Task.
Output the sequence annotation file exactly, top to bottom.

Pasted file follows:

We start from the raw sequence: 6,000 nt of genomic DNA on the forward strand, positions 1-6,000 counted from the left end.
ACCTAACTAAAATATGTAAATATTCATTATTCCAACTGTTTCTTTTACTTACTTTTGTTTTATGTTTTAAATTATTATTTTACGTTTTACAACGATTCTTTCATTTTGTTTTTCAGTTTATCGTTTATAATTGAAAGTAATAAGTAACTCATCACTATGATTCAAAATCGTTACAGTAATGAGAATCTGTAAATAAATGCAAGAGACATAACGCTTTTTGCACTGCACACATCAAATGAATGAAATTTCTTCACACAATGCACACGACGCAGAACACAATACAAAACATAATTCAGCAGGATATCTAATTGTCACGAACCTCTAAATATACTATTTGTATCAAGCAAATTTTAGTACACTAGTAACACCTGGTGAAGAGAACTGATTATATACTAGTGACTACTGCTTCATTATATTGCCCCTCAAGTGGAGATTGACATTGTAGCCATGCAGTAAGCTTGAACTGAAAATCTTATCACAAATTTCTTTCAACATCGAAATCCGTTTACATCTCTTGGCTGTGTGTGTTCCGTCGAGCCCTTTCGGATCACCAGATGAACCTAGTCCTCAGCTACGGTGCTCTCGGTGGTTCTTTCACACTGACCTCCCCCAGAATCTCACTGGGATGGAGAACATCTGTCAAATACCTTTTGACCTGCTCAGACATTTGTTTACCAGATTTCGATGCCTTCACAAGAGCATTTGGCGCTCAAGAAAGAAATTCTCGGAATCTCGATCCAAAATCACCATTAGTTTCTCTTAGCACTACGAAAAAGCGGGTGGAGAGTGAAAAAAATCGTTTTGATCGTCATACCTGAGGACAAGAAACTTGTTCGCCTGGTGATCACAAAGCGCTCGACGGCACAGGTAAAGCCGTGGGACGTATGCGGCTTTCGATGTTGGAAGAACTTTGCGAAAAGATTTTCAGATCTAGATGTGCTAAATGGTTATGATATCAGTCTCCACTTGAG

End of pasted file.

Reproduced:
We start from the raw sequence: 6,000 nt of genomic DNA on the forward strand, positions 1-6,000 counted from the left end.
ACCTAACTAAAATATGTAAATATTCATTATTCCAACTGTTTCTTTTACTTACTTTTGTTTTATGTTTTAAATTATTATTTTACGTTTTACAACGATTCTTTCATTTTGTTTTTCAGTTTATCGTTTATAATTGAAAGTAATAAGTAACTCATCACTATGATTCAAAATCGTTACAGTAATGAGAATCTGTAAATAAATGCAAGAGACATAACGCTTTTTGCACTGCACACATCAAATGAATGAAATTTCTTCACACAATGCACACGACGCAGAACACAATACAAAACATAATTCAGCAGGATATCTAATTGTCACGAACCTCTAAATATACTATTTGTATCAAGCAAATTTTAGTACACTAGTAACACCTGGTGAAGAGAACTGATTATATACTAGTGACTACTGCTTCATTATATTGCCCCTCAAGTGGAGATTGACATTGTAGCCATGCAGTAAGCTTGAACTGAAAATCTTATCACAAATTTCTTTCAACATCGAAATCCGTTTACATCTCTTGGCTGTGTGTGTTCCGTCGAGCCCTTTCGGATCACCAGATGAACCTAGTCCTCAGCTACGGTGCTCTCGGTGGTTCTTTCACACTGACCTCCCCCAGAATCTCACTGGGATGGAGAACATCTGTCAAATACCTTTTGACCTGCTCAGACATTTGTTTACCAGATTTCGATGCCTTCACAAGAGCATTTGGCGCTCAAGAAAGAAATTCTCGGAATCTCGATCCAAAATCACCATTAGTTTCTCTTAGCACTACGAAAAAGCGGGTGGAGAGTGAAAAAAATCGTTTTGATCGTCATACCTGAGGACAAGAAACTTGTTCGCCTGGTGATCACAAAGCGCTCGACGGCACAGGTAAAGCCGTGGGACGTATGCGGCTTTCGATGTTGGAAGAACTTTGCGAAAAGATTTTCAGATCTAGATGTGCTAAATGGTTATGATATCAGTCTCCACTTGAG